Doing it all: A mother like no other

Mary McFerren-Stobie
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“Your mother was a tough-as-nails cowgirl,” her friend Alex said.

“She was a tough old bird,” her physician said.

“Your mother could have run General Motors,” my aunt Pat said.

My mother, Betty McFerren, died at 91.

At the nursing home in Lakewood she had a sort-of-boyfriend, Ray. When I’d come to her room and Ray would be visiting, he’d look at me and say with a devilish grin, “He needs help with his hearing.”

Ray was talking about my mother.

This nettled me. “Why do you call my mother a “he?” I asked.

“He wears men’s clothes.” Ray pointed at Mom’s denim jacket and Levi jeans. I looked at her. She was still beautiful, with good bone structure, lovely green eyes, white hair. And she looked good in jeans. That’s why she wore them. I said to Ray, “Men don’t usually wear makeup, earrings and necklaces, and get their hair done.”

“But he’s a he.”

If my mother was a “he,” then what am I? She was the competitive horsewoman, political-cause fighter (She helped save South Table Mountain from becoming a gravel pit.) In later years she invested masterfully in stocks and understood them sometimes better than the pros. With stacks of Value Line next to her, she said, “Energy is limited — invest in it, Mary. And make sure the owners own some of their own stock.”

When she was 85 and still living in her own home in Golden, my mother called me one day and said in a soft voice, “Mary, how would you like to go to Antarctica?”

I paused. She seemed vulnerable, not the same strong woman she used to be. She had mini-strokes and was hard-of-hearing. But I had to admire her courage.

“Antarctica? Of course,!” I said, knowing traveling with her would be challenging.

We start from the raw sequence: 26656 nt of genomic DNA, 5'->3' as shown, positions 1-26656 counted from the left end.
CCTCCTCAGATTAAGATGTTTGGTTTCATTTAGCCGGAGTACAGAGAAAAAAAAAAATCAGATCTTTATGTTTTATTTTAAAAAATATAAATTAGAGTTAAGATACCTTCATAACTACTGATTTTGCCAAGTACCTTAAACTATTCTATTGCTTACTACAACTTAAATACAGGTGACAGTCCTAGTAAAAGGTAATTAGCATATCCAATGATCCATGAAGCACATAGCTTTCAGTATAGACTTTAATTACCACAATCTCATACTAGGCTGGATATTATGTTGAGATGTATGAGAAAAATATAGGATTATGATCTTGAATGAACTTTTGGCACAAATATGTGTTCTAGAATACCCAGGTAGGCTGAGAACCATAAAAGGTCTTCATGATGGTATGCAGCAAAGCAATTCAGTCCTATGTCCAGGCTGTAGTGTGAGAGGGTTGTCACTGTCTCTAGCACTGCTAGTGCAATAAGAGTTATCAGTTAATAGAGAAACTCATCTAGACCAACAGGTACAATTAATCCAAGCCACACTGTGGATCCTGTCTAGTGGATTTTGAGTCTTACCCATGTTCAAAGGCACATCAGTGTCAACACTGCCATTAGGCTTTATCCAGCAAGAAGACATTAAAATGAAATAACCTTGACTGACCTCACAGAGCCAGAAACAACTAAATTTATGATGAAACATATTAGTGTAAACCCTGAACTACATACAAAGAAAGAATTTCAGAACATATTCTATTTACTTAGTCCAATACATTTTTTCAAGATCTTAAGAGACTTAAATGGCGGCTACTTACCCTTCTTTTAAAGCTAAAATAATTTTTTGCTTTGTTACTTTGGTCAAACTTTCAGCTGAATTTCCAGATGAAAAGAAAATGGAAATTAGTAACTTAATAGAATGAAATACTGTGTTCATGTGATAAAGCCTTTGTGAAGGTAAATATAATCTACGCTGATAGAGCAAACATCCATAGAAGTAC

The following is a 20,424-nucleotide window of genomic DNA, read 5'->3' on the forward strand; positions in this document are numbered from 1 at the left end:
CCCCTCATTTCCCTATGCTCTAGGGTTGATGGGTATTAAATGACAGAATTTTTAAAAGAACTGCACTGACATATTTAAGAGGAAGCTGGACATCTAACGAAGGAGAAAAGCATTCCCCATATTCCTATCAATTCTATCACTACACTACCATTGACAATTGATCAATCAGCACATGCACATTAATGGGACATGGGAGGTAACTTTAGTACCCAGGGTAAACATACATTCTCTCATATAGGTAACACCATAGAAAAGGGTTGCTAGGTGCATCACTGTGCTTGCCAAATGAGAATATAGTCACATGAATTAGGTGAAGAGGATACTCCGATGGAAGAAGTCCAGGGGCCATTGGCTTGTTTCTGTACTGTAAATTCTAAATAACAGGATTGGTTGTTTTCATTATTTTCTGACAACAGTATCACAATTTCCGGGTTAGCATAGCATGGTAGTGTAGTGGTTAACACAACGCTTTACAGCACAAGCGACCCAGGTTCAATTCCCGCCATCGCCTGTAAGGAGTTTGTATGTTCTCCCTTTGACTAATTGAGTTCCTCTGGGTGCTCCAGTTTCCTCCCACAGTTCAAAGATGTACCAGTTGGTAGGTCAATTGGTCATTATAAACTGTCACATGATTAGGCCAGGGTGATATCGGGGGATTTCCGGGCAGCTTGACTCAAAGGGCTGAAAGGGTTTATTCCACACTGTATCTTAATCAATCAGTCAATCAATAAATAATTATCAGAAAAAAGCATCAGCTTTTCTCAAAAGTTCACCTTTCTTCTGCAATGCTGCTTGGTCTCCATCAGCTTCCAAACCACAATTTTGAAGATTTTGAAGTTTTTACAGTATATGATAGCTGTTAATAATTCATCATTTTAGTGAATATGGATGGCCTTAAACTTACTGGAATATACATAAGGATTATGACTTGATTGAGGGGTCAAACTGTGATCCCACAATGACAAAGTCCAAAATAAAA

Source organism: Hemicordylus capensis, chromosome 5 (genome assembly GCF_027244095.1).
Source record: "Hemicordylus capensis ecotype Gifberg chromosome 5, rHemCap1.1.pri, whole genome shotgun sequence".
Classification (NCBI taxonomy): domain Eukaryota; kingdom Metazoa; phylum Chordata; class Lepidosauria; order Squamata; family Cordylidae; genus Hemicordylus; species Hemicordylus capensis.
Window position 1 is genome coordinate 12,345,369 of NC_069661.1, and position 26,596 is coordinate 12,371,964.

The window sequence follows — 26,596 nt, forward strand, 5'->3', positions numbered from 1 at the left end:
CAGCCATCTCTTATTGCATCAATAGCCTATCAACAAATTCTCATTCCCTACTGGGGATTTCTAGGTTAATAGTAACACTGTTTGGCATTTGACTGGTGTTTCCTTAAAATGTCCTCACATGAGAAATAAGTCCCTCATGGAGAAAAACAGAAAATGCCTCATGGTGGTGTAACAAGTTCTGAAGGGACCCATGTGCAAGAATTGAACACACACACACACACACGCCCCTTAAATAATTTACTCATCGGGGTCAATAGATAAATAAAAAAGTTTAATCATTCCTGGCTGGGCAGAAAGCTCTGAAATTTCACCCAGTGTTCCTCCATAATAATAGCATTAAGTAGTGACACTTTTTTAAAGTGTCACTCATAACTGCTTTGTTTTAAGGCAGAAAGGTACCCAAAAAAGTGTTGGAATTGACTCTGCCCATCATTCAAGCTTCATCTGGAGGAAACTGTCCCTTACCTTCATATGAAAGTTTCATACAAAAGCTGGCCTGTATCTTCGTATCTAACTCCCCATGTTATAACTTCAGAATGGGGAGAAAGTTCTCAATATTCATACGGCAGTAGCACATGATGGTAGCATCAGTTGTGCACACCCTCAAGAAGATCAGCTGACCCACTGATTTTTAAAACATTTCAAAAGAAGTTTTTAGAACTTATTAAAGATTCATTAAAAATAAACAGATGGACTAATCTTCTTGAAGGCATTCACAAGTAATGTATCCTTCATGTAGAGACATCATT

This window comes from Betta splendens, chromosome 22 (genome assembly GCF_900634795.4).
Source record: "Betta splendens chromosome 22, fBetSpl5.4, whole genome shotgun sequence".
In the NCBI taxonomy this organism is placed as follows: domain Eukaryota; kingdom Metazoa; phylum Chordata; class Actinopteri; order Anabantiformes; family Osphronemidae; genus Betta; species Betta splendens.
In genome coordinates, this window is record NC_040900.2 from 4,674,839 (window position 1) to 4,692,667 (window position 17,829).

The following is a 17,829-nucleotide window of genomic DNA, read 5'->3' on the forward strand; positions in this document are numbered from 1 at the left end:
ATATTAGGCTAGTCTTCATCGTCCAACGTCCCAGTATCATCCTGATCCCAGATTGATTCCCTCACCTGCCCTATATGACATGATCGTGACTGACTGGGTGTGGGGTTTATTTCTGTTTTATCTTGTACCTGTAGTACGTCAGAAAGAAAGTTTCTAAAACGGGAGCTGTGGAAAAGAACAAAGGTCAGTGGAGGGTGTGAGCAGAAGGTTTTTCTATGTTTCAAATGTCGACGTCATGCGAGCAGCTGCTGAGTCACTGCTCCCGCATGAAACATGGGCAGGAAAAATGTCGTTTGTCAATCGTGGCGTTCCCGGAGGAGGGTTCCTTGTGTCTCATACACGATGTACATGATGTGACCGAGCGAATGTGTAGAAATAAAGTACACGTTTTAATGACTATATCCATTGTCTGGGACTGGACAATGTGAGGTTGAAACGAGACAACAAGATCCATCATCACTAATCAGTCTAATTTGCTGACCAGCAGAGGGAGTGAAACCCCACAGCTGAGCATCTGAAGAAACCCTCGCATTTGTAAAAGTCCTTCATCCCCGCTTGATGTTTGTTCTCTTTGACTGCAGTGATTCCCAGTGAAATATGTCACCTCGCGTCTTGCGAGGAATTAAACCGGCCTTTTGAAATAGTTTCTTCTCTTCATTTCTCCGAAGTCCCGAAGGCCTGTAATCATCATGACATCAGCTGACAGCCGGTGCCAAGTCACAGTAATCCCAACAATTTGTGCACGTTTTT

From Denver International Airport, we flew overnight and finally boarded the Russian icebreaker in Ushaia, on the southern tip of Argentina. When our ship crossed the Drake Passage,where the Pacific and Atlantic Oceans come together, the ship rocked hard for 24 hours. Many passengers wore patches on their necks for seasickness and Mom stayed in bed all day. She said, “Mary, if I die on this ship, please throw my body overboard. But first take out my gold teeth.”

“Oh shucks, I forgot my pliers,” I replied. But inside I was considering how tough my mother was. Maybe that’s the way to be in old age; you have more adventures. But she was reluctant to get in an inflatable Zodiac to see the penquins.

“We got all the way down here to Antarctica, Mom. The penguins are the reward,” I said.

Wrapped in a red parka, Mom rode in a Zodiac out to see the penguins, a once-in-a-lifetime experience for both of us.

Luckily she survived the cruise, but adventures continued. On the way home, when we dined at an elegant hotel in Buenos Aires, she ordered filet of sole. She ate half of it and took the rest to the room in a doggy bag. The next night we were back in the same restaurant, and after the waiter took my order, Mom pulled the doggy bag out of her purse and said to the waiter, “Heat this up please.”

I about slid halfway under the table.

When we got home to Colorado, Mom said, “That was the greatest trip I ever took. I loved every minute of it.”

My mother was one of a kind — a heck of a lot of fun. And if she was a “he”, then maybe a “he” is the thing to be.

Mary McFerren Stobie grew up in Golden and lives in Wheat Ridge. She is a storyteller, and has had columns published in the Rocky Mountain News, Denver Post and Chicago Tribune. Please contact her with comments atmry_jeanne@yahoo.

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